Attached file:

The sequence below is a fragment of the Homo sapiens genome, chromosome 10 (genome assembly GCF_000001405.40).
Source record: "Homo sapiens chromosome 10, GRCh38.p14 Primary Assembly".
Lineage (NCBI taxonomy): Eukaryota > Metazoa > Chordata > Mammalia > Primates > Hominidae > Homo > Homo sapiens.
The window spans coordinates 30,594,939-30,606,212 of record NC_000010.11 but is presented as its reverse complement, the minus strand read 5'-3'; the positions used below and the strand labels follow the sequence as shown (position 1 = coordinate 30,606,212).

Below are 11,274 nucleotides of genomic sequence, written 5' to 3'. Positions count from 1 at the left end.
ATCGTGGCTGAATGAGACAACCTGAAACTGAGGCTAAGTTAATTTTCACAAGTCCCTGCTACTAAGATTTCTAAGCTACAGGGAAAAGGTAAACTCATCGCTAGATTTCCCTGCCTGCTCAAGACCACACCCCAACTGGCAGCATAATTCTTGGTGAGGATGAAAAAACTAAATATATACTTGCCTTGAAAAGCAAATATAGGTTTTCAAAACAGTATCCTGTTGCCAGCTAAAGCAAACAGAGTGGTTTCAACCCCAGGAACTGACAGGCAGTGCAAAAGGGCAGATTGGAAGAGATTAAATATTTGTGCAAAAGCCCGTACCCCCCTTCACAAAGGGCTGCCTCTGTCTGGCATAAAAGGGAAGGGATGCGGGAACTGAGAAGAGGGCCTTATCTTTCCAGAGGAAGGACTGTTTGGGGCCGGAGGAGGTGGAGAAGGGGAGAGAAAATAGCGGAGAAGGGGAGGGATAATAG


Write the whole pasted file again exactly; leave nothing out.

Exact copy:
The sequence below is a fragment of the Homo sapiens genome, chromosome 10 (genome assembly GCF_000001405.40).
Source record: "Homo sapiens chromosome 10, GRCh38.p14 Primary Assembly".
Lineage (NCBI taxonomy): Eukaryota > Metazoa > Chordata > Mammalia > Primates > Hominidae > Homo > Homo sapiens.
The window spans coordinates 30,594,939-30,606,212 of record NC_000010.11 but is presented as its reverse complement, the minus strand read 5'-3'; the positions used below and the strand labels follow the sequence as shown (position 1 = coordinate 30,606,212).

Below are 11,274 nucleotides of genomic sequence, written 5' to 3'. Positions count from 1 at the left end.
ATCGTGGCTGAATGAGACAACCTGAAACTGAGGCTAAGTTAATTTTCACAAGTCCCTGCTACTAAGATTTCTAAGCTACAGGGAAAAGGTAAACTCATCGCTAGATTTCCCTGCCTGCTCAAGACCACACCCCAACTGGCAGCATAATTCTTGGTGAGGATGAAAAAACTAAATATATACTTGCCTTGAAAAGCAAATATAGGTTTTCAAAACAGTATCCTGTTGCCAGCTAAAGCAAACAGAGTGGTTTCAACCCCAGGAACTGACAGGCAGTGCAAAAGGGCAGATTGGAAGAGATTAAATATTTGTGCAAAAGCCCGTACCCCCCTTCACAAAGGGCTGCCTCTGTCTGGCATAAAAGGGAAGGGATGCGGGAACTGAGAAGAGGGCCTTATCTTTCCAGAGGAAGGACTGTTTGGGGCCGGAGGAGGTGGAGAAGGGGAGAGAAAATAGCGGAGAAGGGGAGGGATAATAG